Israel breathes a sigh of relief: nachat, pain and wise lessons | Column

After the release of four hostages, Israel breathed a sigh of relief, writes columnist Bert de Bruin.

Nachat either náches , is a combination of satisfaction and tranquility. We often wish parents (grandparents) to have a lot nachat of his (grandchildren) children. On Saturday afternoon, Israel had something to do. nachat . After the release of four hostages, a sigh of relief filled the country, a feeling that outsiders cannot understand. Older friends told me that this reminded them of the summer of 1976, when Israeli commandos freed the hostages in Entebbe.

The liberation operation in the heart of Gaza was extremely complicated and reportedly one of the most difficult operations ever carried out by the Israeli army. The fact that a BBC journalist asked a former army spokesman whether the army had warned Gazans in advance shows less hostility towards Israel than ignorance about the nature of these types of military operations, the success of which largely depends on measure of the element of surprise.

Palestinian journalist

According to Israeli security services, three of the hostages were being held captive in the home of a Palestinian journalist. If that’s true, maybe the military should have sent him a press release first. Hostage takers are not innocent, accidental bystanders; In addition to endangering themselves, they also endanger their families and neighbors. Hamas leader Sinwar mentions this ‘necessary sacrifices’ .

Military success was a characteristically Israeli mix. nachat and sadness. First we learned that the father of one of the hostages had died a few hours before his release. It was then announced that Arnon Zamora z”l, an officer in the police anti-terrorist unit and father of two young children, had been killed in the action in Nuseirat. Another typical Israeli story was that of a nurse in charge of the Sheba hospital, who cared for the hostages after their liberation. Her daughter had been murdered at the same dance where the four had been taken hostage.

Two days before the liberation action, eighty years after the Allied troops began their heroic attack on the coast of Normandy, I participated in a seminar organized by a program for Arab and Jewish teachers (m/f) at the Shalom Hartman Institute. In conferences, group discussions and working groups we talk about the role of education and teachers “in the shadow of war.” I want to share with you three brief impressions of lectures and stories I heard in Jerusalem last week.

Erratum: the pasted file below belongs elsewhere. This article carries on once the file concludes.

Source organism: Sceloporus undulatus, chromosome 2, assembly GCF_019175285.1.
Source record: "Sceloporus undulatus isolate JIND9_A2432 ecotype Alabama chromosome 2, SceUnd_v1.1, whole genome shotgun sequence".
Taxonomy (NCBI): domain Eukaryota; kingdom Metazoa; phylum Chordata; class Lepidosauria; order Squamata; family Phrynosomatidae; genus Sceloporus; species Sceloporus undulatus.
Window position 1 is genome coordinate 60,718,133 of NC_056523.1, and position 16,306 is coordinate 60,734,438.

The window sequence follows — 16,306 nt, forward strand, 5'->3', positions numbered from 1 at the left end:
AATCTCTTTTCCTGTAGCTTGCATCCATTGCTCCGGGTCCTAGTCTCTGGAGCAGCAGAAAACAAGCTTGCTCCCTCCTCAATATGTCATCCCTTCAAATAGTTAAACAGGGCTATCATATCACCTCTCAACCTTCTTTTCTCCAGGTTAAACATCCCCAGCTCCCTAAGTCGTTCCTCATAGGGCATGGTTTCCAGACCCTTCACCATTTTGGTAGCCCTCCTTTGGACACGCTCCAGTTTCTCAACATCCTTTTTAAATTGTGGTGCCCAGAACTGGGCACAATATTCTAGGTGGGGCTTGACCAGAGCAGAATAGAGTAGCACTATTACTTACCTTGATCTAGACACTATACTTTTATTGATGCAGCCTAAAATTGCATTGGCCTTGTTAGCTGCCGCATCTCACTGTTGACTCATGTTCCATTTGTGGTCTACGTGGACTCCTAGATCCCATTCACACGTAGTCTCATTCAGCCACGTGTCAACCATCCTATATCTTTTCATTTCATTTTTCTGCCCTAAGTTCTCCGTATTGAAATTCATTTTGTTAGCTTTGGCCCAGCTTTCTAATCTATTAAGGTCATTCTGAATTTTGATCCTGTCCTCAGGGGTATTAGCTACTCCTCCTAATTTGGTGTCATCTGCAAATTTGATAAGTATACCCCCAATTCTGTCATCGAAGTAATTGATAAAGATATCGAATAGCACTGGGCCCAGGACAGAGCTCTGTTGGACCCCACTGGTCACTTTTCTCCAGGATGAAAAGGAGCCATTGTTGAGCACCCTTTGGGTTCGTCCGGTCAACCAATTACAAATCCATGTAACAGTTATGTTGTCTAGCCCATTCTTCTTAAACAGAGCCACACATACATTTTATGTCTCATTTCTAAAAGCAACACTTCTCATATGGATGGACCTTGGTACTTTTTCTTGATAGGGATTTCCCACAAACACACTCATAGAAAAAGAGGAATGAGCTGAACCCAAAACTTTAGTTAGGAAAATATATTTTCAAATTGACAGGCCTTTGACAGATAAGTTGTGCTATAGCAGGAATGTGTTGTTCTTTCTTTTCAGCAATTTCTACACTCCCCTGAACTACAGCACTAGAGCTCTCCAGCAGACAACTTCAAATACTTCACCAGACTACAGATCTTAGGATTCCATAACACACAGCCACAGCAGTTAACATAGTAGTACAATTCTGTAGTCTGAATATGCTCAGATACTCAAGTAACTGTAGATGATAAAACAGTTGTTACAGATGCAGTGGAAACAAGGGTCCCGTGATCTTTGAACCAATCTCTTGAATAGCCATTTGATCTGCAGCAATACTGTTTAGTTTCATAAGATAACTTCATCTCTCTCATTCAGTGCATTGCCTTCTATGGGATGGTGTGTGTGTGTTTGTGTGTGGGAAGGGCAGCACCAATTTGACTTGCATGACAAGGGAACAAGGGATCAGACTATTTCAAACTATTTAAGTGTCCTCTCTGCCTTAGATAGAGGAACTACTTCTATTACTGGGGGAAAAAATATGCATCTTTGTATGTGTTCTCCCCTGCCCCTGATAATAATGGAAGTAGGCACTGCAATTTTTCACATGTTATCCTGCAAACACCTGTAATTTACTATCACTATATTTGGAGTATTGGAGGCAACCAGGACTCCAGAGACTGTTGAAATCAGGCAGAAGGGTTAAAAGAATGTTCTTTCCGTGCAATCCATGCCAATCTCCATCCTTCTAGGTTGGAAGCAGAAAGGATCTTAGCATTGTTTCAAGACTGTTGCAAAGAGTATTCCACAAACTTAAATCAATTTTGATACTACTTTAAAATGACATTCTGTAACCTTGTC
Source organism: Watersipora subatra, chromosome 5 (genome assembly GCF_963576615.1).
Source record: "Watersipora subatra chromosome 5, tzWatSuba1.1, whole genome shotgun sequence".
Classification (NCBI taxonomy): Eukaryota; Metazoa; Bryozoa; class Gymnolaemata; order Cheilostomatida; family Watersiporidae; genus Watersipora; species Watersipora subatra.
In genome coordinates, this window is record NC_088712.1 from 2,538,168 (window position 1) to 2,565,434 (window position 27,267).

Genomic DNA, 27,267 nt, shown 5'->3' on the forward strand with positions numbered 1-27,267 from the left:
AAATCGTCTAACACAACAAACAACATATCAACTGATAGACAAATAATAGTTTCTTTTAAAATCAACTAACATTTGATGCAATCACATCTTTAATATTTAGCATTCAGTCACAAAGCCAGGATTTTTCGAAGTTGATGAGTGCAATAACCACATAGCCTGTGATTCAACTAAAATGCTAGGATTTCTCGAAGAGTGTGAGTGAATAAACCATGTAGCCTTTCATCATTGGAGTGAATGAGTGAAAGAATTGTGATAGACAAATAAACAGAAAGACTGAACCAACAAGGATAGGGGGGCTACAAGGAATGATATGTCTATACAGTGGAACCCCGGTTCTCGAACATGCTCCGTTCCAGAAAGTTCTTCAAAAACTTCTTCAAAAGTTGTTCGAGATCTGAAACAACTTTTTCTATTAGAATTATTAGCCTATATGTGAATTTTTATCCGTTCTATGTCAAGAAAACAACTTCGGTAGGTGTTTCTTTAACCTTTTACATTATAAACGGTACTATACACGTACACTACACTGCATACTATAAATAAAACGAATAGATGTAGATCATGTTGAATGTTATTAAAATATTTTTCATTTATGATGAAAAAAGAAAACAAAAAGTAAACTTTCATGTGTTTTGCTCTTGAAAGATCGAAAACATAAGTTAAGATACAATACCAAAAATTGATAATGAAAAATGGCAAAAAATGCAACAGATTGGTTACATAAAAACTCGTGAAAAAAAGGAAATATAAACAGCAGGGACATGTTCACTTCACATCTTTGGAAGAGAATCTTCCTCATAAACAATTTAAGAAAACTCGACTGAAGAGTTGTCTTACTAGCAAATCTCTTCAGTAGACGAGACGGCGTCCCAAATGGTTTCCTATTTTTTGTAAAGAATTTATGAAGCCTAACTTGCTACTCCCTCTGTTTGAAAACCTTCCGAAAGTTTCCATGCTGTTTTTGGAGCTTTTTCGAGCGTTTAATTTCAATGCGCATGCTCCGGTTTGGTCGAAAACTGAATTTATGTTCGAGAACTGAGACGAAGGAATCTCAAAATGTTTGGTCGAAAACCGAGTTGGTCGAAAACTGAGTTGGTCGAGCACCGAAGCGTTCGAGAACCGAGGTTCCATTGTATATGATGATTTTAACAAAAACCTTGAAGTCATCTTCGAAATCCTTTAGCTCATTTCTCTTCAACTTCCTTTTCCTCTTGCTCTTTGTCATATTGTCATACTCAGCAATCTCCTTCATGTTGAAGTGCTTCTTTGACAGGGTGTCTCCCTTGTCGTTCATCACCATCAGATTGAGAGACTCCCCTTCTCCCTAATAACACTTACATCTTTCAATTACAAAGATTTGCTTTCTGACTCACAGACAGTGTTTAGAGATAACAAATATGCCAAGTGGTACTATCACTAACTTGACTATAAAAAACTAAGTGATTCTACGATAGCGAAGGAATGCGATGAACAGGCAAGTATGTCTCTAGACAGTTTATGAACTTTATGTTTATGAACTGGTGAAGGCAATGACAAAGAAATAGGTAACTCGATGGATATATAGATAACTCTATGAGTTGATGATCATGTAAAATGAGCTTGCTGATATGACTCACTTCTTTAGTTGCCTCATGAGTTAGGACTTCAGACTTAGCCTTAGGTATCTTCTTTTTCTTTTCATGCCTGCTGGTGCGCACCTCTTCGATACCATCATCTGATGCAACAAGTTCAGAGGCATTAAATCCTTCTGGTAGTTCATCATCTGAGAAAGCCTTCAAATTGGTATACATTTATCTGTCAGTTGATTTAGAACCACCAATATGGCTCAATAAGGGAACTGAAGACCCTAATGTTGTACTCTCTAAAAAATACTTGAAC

scolded

First, Suhair, an Arab teacher, recognizable as Muslim by the veil that covers her head, told how she had recently gotten lost in an unknown (Jewish) part of the Holy City. People started banging on the roof of her car and verbally abused her. She told us that this, if anything, made her even more determined to participate in these types of peace projects.

Professor Eva Iluz, sociologist, born in Morocco, trained in Paris and Jerusalem, told us that it is currently impossible to maintain a decent and constructive dialogue on French and American campuses. She laughed approvingly when I pointed out the irony that we, at the center of the conflict, were doing precisely that.

Finally, Rabbi Donniel Hartman spoke about prophets and the importance of self-criticism. Most of the biblical prophets have been ignored and excluded, but we need to listen to those who are different and think differently than us, especially when they warn us and bring us messages that we do not like to hear. Otherwise we will expire le’umiyut (national identity, ‘healthy nationalism’). le’umanut (chauvinistic and extreme nationalism), which would mean the end of Israel and Zionism as a legitimate defender of a State of its own for the Jewish people, in addition to a State for the Palestinians. I think the joy for the freed hostages is part of it. le’umiyut The lack of guilt for the deaths of Palestinian civilians is proof of le’umanut . Shabbat shalom.

Bert de Bruin is a historian and English teacher at the Leo Baeck Educational Center in Haifa. He has lived in Israel since 1995. Comment? bertsbril@gmail.com

Bert de Bruin will give a lecture on Sunday June 30 at De Doarpstsjerke in Nij Beets. Free entry, from 2 p.m. You can register via redactiesecretariaat.frieschdagblad@mediahuisnoord.nl

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